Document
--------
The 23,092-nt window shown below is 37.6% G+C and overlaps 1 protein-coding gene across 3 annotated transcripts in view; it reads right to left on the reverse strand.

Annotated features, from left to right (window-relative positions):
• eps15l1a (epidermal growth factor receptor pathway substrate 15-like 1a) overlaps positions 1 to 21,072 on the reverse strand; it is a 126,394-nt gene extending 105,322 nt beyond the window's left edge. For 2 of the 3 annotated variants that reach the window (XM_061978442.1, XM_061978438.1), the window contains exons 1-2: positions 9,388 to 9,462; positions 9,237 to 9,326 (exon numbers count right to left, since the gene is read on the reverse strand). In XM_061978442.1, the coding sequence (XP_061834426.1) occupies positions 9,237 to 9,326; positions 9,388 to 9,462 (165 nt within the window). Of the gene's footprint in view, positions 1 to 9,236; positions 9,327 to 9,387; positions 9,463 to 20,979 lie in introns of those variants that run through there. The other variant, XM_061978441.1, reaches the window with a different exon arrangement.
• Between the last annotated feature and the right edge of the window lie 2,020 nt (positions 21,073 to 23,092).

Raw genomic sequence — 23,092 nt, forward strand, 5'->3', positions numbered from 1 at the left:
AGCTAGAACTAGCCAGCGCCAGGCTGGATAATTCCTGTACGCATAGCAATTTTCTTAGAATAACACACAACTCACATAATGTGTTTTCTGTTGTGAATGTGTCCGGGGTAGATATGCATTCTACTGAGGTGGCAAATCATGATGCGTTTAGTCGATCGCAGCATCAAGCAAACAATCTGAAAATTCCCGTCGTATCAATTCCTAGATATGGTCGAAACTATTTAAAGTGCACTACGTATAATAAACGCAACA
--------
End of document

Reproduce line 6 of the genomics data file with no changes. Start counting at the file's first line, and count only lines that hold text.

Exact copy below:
AGCTAGAACTAGCCAGCGCCAGGCTGGATAATTCCTGTACGCATAGCAATTTTCTTAGAATAACACACAACTCACATAATGTGTTTTCTGTTGTGAATGTGTCCGGGGTAGATATGCATTCTACTGAGGTGGCAAATCATGATGCGTTTAGTCGATCGCAGCATCAAGCAAACAATCTGAAAATTCCCGTCGTATCAATTCCTAGATATGGTCGAAACTATTTAAAGTGCACTACGTATAATAAACGCAACA